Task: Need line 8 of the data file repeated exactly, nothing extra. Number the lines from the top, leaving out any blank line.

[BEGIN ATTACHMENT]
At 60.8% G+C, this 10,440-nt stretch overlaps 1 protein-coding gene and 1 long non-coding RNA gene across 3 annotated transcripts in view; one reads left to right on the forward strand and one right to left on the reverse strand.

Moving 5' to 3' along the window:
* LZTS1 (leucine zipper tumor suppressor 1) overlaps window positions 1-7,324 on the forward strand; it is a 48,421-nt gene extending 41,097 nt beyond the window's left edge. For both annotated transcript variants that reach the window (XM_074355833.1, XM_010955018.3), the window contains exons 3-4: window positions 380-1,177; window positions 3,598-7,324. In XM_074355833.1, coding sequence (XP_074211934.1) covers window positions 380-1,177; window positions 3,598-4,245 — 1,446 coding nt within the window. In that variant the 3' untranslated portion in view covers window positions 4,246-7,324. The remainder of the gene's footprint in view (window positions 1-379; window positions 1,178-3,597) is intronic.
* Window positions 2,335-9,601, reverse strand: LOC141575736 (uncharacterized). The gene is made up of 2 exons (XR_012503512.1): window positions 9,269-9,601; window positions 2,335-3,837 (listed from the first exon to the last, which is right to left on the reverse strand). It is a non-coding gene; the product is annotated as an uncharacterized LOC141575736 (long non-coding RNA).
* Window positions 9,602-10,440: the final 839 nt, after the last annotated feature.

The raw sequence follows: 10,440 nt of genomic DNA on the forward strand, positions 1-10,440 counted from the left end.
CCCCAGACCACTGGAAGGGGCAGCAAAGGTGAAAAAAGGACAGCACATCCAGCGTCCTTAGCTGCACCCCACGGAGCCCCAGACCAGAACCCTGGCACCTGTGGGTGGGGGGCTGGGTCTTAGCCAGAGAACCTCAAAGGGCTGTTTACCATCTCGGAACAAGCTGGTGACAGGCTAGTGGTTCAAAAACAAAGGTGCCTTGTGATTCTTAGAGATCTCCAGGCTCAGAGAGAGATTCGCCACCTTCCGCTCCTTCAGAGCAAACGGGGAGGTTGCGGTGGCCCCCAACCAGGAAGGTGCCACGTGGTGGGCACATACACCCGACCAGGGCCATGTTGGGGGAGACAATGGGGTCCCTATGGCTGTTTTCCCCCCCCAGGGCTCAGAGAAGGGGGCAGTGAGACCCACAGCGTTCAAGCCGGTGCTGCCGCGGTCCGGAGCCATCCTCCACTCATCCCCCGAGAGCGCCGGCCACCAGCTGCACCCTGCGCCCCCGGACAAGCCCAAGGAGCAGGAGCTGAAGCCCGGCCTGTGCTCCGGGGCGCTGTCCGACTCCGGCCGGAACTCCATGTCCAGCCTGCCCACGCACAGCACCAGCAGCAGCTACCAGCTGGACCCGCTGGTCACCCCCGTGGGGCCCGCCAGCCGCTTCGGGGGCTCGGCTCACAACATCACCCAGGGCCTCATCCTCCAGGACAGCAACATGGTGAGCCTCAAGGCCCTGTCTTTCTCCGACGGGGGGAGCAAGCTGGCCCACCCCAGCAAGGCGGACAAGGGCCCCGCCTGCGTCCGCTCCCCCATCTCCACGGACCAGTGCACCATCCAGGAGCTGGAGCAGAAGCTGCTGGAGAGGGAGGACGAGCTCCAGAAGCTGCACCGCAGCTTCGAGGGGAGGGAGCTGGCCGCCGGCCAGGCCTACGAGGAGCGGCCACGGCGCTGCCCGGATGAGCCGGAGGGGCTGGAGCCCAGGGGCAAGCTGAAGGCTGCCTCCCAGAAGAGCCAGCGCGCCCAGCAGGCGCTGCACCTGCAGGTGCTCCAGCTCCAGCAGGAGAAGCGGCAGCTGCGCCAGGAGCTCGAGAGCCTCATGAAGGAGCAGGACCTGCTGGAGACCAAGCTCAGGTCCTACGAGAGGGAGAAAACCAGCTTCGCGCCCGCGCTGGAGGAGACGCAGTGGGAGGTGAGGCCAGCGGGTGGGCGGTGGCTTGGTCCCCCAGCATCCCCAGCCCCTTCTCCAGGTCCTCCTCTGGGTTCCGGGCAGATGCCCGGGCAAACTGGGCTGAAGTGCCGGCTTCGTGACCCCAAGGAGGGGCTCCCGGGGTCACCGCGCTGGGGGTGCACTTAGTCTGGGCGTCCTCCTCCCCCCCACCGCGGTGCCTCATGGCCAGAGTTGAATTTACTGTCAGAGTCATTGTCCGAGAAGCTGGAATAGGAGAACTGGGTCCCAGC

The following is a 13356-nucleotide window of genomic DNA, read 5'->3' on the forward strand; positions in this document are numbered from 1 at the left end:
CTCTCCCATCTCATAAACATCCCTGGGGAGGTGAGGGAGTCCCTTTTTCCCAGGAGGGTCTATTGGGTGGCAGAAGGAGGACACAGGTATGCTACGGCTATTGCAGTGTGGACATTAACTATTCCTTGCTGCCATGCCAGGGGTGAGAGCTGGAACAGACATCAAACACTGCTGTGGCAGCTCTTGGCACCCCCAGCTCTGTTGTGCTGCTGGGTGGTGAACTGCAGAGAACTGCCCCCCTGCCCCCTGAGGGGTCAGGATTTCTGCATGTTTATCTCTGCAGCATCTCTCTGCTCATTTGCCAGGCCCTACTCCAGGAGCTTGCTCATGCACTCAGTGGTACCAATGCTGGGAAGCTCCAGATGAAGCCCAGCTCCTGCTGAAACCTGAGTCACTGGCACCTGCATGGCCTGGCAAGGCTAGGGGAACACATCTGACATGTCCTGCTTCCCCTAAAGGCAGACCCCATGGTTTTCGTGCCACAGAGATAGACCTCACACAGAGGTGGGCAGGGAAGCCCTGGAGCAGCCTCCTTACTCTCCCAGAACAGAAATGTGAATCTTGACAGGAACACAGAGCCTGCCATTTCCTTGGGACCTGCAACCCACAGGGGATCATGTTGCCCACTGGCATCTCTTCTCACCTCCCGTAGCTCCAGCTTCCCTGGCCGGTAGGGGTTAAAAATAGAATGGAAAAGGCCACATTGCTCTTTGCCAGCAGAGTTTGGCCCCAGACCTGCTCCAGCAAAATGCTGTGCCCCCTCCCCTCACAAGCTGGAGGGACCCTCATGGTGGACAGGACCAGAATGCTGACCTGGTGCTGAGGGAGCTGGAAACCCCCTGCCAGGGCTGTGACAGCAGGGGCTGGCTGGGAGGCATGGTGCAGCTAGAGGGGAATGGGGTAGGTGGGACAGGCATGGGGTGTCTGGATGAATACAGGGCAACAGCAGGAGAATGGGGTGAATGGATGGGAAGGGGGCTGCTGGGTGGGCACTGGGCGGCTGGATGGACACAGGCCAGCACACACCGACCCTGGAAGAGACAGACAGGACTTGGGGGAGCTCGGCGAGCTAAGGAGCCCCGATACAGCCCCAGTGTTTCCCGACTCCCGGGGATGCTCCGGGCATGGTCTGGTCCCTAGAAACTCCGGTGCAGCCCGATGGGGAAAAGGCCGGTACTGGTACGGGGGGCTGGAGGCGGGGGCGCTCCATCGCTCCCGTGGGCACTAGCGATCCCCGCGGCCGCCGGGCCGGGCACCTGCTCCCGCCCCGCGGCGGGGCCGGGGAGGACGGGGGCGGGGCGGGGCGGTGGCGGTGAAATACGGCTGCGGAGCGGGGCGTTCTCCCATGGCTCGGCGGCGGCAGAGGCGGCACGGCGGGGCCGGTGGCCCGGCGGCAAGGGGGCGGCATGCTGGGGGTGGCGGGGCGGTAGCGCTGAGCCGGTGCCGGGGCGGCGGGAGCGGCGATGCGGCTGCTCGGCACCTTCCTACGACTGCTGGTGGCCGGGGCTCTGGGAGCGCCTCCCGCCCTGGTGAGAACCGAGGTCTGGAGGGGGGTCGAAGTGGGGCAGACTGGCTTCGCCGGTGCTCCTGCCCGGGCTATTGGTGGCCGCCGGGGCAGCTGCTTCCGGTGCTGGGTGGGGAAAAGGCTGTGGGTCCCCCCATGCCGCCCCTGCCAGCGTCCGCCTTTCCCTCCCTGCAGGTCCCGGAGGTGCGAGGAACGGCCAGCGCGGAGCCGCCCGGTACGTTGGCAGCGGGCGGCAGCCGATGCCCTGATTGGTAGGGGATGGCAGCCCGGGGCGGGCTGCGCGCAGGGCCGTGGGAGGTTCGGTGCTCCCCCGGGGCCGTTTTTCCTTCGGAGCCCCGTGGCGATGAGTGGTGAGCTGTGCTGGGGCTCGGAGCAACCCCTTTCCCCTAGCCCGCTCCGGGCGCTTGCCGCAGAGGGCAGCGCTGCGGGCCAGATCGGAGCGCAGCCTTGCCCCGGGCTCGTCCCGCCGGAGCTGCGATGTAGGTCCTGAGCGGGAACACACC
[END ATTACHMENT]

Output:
The following is a 13356-nucleotide window of genomic DNA, read 5'->3' on the forward strand; positions in this document are numbered from 1 at the left end: